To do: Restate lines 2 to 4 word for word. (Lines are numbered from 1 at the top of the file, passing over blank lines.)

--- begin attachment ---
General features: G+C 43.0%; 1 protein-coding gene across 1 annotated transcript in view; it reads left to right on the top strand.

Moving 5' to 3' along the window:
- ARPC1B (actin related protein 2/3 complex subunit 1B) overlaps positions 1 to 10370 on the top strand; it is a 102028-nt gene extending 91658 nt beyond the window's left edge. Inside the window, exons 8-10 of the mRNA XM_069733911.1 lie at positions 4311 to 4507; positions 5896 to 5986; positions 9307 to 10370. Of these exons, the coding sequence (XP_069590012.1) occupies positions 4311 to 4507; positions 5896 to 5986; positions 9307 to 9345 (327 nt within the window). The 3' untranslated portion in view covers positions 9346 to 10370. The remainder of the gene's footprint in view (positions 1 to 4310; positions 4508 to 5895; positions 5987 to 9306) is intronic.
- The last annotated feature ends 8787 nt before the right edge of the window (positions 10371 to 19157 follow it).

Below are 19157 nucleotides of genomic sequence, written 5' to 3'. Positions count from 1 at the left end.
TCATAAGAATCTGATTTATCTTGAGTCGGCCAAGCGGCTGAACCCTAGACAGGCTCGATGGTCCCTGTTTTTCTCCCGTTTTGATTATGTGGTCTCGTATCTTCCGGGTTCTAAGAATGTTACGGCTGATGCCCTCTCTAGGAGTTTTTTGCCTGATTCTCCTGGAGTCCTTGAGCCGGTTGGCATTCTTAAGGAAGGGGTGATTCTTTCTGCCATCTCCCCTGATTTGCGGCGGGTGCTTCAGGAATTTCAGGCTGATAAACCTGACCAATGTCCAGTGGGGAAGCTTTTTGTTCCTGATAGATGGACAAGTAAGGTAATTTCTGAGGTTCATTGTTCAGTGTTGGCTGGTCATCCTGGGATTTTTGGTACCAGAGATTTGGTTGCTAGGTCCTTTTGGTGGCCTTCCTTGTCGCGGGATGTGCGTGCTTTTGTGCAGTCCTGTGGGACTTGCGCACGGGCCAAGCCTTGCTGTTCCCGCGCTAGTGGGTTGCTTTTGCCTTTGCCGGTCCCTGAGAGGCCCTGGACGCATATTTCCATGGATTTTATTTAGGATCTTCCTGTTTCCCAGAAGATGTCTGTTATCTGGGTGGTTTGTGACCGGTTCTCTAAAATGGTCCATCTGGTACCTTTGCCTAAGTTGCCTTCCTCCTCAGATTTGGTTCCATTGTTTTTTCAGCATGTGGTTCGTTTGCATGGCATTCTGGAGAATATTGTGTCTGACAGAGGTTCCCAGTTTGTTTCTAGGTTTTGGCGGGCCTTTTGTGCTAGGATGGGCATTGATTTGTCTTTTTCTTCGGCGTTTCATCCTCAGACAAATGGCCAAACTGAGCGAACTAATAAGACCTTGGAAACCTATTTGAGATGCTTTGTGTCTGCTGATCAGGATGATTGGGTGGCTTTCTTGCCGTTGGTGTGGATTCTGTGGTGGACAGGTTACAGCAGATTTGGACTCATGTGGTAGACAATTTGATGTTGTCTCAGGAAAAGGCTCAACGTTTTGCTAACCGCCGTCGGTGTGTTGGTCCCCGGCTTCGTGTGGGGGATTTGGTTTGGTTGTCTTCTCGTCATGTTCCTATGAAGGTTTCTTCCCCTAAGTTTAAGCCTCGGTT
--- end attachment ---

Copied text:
Moving 5' to 3' along the window:
- ARPC1B (actin related protein 2/3 complex subunit 1B) overlaps positions 1 to 10370 on the top strand; it is a 102028-nt gene extending 91658 nt beyond the window's left edge. Inside the window, exons 8-10 of the mRNA XM_069733911.1 lie at positions 4311 to 4507; positions 5896 to 5986; positions 9307 to 10370. Of these exons, the coding sequence (XP_069590012.1) occupies positions 4311 to 4507; positions 5896 to 5986; positions 9307 to 9345 (327 nt within the window). The 3' untranslated portion in view covers positions 9346 to 10370. The remainder of the gene's footprint in view (positions 1 to 4310; positions 4508 to 5895; positions 5987 to 9306) is intronic.
- The last annotated feature ends 8787 nt before the right edge of the window (positions 10371 to 19157 follow it).